There are many mountains in Southern California but arguably none more iconic than Mt. Baldy (a/k/a Mount San Antonio). This mountain has been on my list for awhile but I never had the right excuse to hike. I know, hiking is its own excuse, but I was looking to tackle it for some reason.
There can't be a better reason to tackle it than for a worthy cause like Climb For Heroes. CFH is an organization that helps veterans overcomes obstacles by getting them into the mountains. A great cause can get me up to Baldy and I got a double bonus of hiking with my buddy TheSoCalHiker.
It was weird hiking the trail with upwards of 1,000 hikers but even with all of those people, I didn't feel that crowded, there were sections of the trail that were downright empty at times.
Of course, its easy to be spaced out when the trail is 6.4 miles with over 4,000 feet of elevation gain. It starts right off super steep.
After trudging up 900 feet in 1.4 miles we got to Camp 1. CFH had camps at various intervals that had wounded vets (many were double amputees) at each stage handing out tokens. It was amazing to meet such great men along the trail.
The grade of the trail leveled out into a standard SoCal fireroad.
Eventually after 2 miles the Baldy Ski Lodge rounds into view, home of Camp 2 and very disappointing sandwiches (not sure if they should go with that slogan).
At the lodge, you can go left or right. Right goes to the 3 T's (mountains that start with T, I did Timber a few years ago). Left goes to Baldy as you continue the ascent along a gradually graded fireroad.
All good things come to an end as Baldy packs a real punch in the next 3 miles. The CFH team set up Camp 3/PBR to give hikers a bit of brew before starting the next leg but you want to do this sober if possible ;).
The first challenge is the "Devil's Backbone".
It isn't as narrow as it looks in the picture but you are definitely going up over the spine of the mountains to get to even bigger mountains. After this section is a dire little stretch that hugs a cliff wall. I am not a huge fan of height by any means and I was glad that the CFH team rigged a rope to help guide you along. The rope probably wasn't necessary for 95% of the people but for me, I was glad to have it.
After that section, the hike to Baldy punishes you further by upping the grade as you climb up a side of another mountain on the way to Baldy. It was about this time the elevation was kicking in so I was taking a rest after about 150 steps or so. I love LA but going from sea level to 10,500 puts the hammer to ya.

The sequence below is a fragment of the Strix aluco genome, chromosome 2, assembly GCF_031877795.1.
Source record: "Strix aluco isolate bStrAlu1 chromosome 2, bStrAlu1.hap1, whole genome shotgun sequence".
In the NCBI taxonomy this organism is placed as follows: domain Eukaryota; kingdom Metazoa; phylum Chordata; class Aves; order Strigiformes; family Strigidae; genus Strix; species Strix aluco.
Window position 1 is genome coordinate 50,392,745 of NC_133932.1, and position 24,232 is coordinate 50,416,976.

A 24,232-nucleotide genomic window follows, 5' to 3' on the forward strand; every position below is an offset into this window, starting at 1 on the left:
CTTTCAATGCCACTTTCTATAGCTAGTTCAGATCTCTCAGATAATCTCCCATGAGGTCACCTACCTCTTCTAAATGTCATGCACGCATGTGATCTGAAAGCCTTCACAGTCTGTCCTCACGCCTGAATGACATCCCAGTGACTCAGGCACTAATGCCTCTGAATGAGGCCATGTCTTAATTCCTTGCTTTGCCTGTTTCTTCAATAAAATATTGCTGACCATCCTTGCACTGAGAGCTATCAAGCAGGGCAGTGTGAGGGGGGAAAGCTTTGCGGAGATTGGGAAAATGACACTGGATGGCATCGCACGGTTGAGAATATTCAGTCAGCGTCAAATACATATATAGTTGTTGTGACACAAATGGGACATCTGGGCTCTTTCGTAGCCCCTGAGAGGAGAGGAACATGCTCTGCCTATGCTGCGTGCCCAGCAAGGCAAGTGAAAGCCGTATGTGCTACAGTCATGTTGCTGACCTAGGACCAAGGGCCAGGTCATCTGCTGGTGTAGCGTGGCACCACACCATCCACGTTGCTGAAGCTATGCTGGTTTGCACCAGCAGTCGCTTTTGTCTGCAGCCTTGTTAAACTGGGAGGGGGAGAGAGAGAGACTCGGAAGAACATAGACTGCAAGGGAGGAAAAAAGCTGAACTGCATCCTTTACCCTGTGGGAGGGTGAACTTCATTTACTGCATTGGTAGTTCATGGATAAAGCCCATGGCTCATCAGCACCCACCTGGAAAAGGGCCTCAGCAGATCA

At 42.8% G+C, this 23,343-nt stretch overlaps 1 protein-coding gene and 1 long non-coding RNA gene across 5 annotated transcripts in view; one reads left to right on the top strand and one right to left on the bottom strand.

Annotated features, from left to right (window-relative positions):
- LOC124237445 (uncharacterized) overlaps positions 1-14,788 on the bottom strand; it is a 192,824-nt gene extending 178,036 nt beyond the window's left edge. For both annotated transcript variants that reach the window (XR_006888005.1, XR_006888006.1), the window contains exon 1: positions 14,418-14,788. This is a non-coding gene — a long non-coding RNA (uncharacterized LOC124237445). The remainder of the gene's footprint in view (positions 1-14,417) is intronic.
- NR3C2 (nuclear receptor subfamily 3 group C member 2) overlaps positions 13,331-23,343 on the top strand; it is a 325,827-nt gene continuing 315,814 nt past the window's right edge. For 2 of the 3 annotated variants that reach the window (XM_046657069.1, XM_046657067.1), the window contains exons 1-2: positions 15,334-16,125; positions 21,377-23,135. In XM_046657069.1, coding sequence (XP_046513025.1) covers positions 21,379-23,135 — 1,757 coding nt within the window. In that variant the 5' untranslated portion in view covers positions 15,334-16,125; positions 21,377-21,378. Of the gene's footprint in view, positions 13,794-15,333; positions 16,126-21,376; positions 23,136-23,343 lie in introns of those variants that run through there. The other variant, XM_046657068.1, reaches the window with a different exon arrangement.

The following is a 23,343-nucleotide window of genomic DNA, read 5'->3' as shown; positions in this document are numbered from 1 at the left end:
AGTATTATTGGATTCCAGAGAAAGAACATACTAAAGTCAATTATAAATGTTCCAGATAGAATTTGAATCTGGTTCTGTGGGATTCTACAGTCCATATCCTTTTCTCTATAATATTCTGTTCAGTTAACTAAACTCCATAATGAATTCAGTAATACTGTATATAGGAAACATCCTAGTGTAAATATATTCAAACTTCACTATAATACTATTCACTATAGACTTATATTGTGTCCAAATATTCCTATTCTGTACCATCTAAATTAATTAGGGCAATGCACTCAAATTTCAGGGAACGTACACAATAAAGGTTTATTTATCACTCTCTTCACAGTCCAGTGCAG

Eventually the trail does even out for a blessed half mile as you enjoy relatively flat walking. Then you get to High Camp, the last camp before the summit and you have THIS to look forward to:
That is the last half mile to Baldy's summit with tons of hikers snaking their way up on what could charitably be called switchbacks. This lull in the action affords some great views though of the famous Baldy bowl
Of the last remnants of Winter
Beautiful other views:
Eventually, Jeff and I headed across the scree field rather than constantly running into people coming up and down the mountain which was a great call.
Eventually, the Summit!
Yes I was wearing 3 layers, my Terramar Climasense shirt, my Terramar Ecolator hoodie and my Mountain Hardwear jacket. All of which were necessary since it was windy up there. The sun was warm and it was close to 70 but you still needed to bundle up, that's for sure.
There were sooooo many people on the summit. I got to meet an honest-to-god sherpa which was very cool and I competed with scores of people for pics of the views all around Baldy.
(there were several hikers carrying huge American flags up the mountain)
(mountains create their own weather and the only cloud in the sky was over the tallest peak of SoCal, San Gorgonio)
After kicking around on the summit, then its time to head down. Just because you make it up the mountain doesn't mean you make it down the mountain. You have to make sure you have enough energy and legs to get down the mountain. Luckily, I do much better on the downhills than the uphills so I got down the mountain much quicker than I got up it. Some bad sandwiches later and we were back in the parking lot.
To be able to do one of the tallest mountains in SoCal was a dream come true and to help out a worthy cause was the frosting on the ice cream cake sundae. If you ever want to do Baldy, I highly recommend it but make sure your legs are in shape!
For more on Mt. Baldy, check out the SoCalHiker's great trip report: http://socalhiker.net/hiking-mt-san-antonio-baldy-loop-trail/